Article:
In Seattle and all over the state of Washington, there is growing concern for the increased number of gang-related crimes taking place on the streets. The RCW (Revised Code of Washington) Title 9, Chapter 9.94A, Section 9.94A.030 defines a criminal street gang as “any ongoing organization, association, or group of three or more persons, whether formal or informal, having a common name or common identifying sign or symbol”, with the primary goal of committing criminal acts, “and whose members or associates individually or collectively engage in or have engaged in a pattern of criminal street gang activity.”

It is not unusual for some individuals to find themselves unknowingly belonging to a criminal street gang. Attorney Kevin Trombold has assisted many clients in Seattle who have been charged with gang-related crimes and provides valuable insights on what you can do if you find yourself in the same situation.

What Constitutes a Gang Crime in Seattle?

The RCW goes on to define a gang-related offense as any felony or misdemeanor offense committed for the benefit of or in association with any criminal street gang with the intent to promote, further, or assist in any criminal conduct by the gang. This may include crimes to extend or maintain the gang’s size, prestige, and dominance in a certain area; crimes committed to carry out revenge or retribution on behalf of the gang or any of its members; or crimes carried out with the goal of giving the gang market advantage over any criminal market sector, such as manufacturing, delivering or selling controlled substances; prostitution, pornography and/or human trafficking or selling stolen property, to name a few examples.

Are Gang-Related Crimes Considered a Misdemeanor or a Felony?

Many states including Washington have laws that prescribe firm punishments for any gang-related crimes. Some criminal acts that may have been considered a misdemeanor on their own may be escalated to a felony crime if a court determines the crime was committed to benefit a gang or as a result of gang-related activity. This means that even misdemeanors can result in significant jail time in addition to a criminal record.

The classification of a crime will depend on its seriousness. The state of Washington uses three different classes to categorize felony offenses, namely Class A, B, or C felonies, with class A crimes being the most serious. For example, if a person is charged with leading organized crime or organizing criminal profiteering as a part of a street gang, this would be considered a Class A felony with penalties that can include a fine of up to $50,000.00 and up to life in prison. A crime of malicious mischief in the 2nd degree (such as destroying or damaging someone else’s property on purpose) is considered a Class C felony and while, in theory, it is considered less serious than a Class A felony, an individual charged with a Class C felony will still be subject to a fine of up to $10,000.00 and up to five years in prison.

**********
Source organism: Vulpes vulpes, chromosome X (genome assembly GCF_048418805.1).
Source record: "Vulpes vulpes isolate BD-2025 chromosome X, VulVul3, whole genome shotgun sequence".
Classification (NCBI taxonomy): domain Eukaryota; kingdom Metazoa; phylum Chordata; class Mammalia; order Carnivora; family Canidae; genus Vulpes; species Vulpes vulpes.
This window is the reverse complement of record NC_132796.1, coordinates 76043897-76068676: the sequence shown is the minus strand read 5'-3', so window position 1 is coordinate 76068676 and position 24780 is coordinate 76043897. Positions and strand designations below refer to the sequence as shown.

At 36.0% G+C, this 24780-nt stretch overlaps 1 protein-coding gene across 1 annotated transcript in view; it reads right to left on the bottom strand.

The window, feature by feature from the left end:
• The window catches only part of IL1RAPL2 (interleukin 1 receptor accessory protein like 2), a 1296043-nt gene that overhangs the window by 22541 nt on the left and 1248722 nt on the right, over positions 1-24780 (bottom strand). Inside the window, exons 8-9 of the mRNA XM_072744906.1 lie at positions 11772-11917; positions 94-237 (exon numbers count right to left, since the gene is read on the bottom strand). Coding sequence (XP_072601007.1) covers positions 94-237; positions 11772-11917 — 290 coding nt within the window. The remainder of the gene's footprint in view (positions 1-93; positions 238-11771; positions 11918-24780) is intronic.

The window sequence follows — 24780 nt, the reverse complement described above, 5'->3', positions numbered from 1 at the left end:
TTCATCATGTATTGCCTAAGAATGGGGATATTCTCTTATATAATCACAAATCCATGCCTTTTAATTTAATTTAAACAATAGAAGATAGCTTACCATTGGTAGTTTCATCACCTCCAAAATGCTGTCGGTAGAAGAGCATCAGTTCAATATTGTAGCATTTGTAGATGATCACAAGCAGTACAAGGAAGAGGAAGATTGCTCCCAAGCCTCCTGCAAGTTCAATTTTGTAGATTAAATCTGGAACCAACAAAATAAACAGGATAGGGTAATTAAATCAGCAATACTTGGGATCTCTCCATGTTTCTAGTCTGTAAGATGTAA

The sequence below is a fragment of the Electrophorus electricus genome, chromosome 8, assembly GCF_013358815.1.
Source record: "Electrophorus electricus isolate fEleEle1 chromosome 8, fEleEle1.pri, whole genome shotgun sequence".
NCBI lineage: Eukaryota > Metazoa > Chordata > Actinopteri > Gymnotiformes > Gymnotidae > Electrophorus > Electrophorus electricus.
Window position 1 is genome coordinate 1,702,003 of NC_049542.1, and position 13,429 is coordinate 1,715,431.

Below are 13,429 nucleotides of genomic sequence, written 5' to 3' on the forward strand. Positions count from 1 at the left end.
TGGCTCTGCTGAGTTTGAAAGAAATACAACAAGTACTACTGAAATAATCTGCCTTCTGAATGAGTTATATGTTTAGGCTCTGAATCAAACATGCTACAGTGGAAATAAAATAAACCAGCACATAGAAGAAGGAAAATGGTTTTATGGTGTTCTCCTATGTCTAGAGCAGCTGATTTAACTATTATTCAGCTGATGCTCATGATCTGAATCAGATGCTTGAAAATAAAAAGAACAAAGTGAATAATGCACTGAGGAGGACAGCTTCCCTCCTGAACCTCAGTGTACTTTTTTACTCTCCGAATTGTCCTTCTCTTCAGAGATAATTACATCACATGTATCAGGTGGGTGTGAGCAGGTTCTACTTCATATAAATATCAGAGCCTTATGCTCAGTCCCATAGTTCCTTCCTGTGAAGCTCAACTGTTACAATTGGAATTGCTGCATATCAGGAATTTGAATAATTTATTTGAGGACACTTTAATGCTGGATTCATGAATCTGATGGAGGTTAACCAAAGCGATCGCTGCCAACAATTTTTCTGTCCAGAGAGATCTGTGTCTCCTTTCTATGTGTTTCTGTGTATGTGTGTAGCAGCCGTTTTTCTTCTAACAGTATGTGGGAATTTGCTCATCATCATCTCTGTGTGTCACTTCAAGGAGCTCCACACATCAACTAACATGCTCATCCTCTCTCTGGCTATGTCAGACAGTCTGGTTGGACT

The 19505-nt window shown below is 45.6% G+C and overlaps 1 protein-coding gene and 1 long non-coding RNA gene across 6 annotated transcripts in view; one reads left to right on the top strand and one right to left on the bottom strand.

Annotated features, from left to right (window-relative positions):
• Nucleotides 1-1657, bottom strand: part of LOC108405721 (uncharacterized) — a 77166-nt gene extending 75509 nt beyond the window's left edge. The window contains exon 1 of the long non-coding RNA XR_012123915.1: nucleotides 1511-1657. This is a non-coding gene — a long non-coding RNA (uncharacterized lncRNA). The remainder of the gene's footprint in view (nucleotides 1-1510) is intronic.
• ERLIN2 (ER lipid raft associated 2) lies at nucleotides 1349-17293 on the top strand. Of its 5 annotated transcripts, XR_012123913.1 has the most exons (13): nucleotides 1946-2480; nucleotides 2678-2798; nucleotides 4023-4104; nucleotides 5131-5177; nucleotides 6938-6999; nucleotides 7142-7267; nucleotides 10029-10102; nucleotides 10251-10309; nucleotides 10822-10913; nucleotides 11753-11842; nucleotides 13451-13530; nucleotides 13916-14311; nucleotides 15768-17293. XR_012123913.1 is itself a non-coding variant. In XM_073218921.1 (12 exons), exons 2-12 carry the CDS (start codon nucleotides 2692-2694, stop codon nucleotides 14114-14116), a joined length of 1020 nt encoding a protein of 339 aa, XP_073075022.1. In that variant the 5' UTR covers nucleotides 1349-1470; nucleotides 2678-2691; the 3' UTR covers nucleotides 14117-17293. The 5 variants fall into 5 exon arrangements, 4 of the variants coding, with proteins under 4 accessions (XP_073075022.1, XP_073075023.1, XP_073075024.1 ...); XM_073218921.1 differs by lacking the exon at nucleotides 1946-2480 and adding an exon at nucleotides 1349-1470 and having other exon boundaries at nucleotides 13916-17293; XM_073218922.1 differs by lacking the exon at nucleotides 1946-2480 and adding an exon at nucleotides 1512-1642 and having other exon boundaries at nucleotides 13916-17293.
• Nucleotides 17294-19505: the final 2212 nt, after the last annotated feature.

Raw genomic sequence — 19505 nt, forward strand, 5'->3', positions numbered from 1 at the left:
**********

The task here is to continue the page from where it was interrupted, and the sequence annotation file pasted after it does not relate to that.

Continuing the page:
What Are Some Examples of Defense Strategies for a Gang Crime?

When representing a client charged with a gang-related crime, an attorney will likely use a combination of common strategies to try to get the charge reduced or dismissed altogether. One example of a widely-used strategy is to question the credibility and legality of a person giving expert gang testimony, such as a law enforcement officer. An attorney can go after the witness’s credentials and experience on the subject, questioning the number of gang contacts they have had in the past as well as their education levels.

An attorney can also question the validity of any evidence presented by the prosecution by trying to show that the circumstances in which the evidence was obtained or apprehended from the defendant may have been illegal. If law enforcement cannot demonstrate that there was enough of a probable cause to justify a search, any evidence obtained as part of that search will likely be thrown out. Finally, another example of a defense strategy is questioning the factors that led law enforcement to classify the defendant as a gang member committing a gang-related crime. For example, the attorney can question whether the defendant was considered a gang member due to their race or for wearing certain types of clothing. These are just a few examples, and every case is different and an attorney may choose to use these or different defense strategies.

What Should I Do If I Have Been Accused of a Gang-Related Crime?

Being accused of a gang-related crime is a serious matter with possible lifelong consequences. If you are facing a gang-related crime accusation, it is in your best interest to speak to a criminal defense attorney as soon as possible. These cases are often complex and require intense investigation and analysis in order to generate a set of defense strategies that will hold up in court, requiring an attorney with significant criminal defense experience. The Law Offices of Kevin Trombold, PLLC have assisted many clients dealing with gang-related crime charges in Seattle, WA, and always strives to bring each case to the best possible resolution. Contact us for a free, no-obligation case evaluation to learn your options.